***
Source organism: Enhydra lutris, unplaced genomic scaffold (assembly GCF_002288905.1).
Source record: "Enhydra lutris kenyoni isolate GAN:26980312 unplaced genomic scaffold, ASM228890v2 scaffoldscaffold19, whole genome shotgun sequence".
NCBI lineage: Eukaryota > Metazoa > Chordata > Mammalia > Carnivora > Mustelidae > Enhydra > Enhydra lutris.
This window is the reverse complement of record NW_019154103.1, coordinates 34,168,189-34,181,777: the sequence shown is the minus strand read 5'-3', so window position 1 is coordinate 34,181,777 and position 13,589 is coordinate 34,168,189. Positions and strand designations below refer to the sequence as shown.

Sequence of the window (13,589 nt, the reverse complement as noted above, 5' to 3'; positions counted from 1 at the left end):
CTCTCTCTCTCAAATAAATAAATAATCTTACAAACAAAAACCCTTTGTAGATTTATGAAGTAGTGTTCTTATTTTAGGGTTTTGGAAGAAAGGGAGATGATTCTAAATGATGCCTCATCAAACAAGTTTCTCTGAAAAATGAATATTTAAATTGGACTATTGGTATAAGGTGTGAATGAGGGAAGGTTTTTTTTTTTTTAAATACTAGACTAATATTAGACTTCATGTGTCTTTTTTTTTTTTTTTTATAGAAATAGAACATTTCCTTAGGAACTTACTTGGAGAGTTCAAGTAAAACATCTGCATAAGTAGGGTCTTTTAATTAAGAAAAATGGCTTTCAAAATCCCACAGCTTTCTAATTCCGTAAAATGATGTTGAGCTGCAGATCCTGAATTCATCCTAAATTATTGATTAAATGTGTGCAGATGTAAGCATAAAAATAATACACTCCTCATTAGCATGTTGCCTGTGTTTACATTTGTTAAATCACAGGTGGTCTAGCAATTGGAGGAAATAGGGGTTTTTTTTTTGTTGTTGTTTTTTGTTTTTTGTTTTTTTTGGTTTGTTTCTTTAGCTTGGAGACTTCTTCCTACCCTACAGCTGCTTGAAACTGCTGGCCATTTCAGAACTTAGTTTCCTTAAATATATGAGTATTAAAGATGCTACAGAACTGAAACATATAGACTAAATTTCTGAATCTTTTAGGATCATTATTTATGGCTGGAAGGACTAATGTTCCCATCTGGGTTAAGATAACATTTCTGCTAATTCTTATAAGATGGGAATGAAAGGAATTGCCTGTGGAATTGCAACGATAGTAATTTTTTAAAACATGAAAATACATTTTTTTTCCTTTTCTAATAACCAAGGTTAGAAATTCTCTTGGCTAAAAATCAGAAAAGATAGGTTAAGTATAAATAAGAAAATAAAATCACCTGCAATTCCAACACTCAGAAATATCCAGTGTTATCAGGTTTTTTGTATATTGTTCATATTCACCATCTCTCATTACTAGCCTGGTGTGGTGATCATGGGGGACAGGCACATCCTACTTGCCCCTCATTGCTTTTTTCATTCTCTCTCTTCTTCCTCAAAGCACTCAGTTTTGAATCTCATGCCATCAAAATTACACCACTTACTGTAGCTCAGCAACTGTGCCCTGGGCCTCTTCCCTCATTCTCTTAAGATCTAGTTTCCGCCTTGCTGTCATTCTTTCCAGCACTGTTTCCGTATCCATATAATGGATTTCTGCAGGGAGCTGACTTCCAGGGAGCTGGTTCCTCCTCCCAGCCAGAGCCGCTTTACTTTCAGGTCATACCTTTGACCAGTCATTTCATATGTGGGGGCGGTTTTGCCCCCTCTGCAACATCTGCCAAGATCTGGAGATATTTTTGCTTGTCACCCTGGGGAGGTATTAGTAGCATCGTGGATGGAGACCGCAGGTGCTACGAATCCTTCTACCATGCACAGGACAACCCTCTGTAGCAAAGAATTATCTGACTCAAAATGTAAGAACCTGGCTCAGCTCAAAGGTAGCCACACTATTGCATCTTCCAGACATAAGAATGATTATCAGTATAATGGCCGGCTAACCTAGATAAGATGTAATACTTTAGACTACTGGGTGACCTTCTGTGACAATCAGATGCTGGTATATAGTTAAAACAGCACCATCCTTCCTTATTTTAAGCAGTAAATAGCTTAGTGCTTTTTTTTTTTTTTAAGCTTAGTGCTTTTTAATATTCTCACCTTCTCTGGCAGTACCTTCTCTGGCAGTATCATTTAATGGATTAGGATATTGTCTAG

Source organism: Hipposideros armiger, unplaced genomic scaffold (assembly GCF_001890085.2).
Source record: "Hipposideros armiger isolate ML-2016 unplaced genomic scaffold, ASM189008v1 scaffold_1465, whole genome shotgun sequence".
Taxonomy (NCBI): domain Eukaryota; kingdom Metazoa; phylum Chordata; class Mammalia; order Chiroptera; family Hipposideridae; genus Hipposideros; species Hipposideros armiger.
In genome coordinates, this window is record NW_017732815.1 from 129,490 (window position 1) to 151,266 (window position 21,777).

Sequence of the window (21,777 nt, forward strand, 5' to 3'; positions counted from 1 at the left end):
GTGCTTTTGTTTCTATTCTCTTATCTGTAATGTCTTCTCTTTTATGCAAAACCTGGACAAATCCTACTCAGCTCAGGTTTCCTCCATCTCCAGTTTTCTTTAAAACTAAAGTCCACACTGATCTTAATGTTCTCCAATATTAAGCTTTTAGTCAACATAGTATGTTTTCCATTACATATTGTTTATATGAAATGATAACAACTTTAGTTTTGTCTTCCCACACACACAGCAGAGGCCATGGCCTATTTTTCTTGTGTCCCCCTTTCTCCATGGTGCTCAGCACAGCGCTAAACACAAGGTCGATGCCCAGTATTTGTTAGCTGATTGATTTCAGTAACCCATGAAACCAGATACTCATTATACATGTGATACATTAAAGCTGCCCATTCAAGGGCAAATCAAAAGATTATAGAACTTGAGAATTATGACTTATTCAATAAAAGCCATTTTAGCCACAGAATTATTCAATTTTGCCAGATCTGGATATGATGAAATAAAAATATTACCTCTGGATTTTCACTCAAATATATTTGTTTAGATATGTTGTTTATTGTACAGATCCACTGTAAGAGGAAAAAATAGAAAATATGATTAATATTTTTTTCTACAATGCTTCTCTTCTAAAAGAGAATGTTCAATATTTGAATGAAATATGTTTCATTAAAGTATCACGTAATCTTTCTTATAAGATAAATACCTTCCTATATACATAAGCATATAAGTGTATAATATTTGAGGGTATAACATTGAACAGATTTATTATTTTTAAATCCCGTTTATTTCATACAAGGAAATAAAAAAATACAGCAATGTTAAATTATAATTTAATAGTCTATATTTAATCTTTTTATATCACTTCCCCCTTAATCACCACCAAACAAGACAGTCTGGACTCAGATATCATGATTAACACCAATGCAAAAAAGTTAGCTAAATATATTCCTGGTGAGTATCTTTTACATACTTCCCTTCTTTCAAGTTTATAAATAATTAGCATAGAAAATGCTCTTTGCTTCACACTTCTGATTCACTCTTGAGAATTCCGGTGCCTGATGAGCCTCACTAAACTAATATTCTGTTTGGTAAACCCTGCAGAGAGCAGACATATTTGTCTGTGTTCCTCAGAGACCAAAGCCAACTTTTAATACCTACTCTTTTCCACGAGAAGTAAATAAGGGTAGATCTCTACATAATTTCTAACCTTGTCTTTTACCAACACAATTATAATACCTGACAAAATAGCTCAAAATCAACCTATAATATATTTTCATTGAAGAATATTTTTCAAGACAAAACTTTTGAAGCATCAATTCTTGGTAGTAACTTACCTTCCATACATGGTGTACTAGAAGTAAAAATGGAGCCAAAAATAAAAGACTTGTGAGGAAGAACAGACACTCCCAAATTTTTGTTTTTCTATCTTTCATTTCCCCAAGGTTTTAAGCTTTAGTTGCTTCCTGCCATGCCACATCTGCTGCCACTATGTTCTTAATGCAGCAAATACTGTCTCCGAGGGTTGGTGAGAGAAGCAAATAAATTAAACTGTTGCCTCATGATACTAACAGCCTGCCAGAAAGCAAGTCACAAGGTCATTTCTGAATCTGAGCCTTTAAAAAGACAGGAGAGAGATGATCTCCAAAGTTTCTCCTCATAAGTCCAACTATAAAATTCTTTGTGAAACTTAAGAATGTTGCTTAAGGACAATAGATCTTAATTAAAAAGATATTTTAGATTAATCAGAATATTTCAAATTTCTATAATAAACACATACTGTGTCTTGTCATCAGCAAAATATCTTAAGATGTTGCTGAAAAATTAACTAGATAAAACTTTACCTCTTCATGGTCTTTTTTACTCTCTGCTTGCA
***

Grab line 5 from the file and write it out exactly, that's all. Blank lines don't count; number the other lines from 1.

Sequence of the window (13,589 nt, the reverse complement as noted above, 5' to 3'; positions counted from 1 at the left end):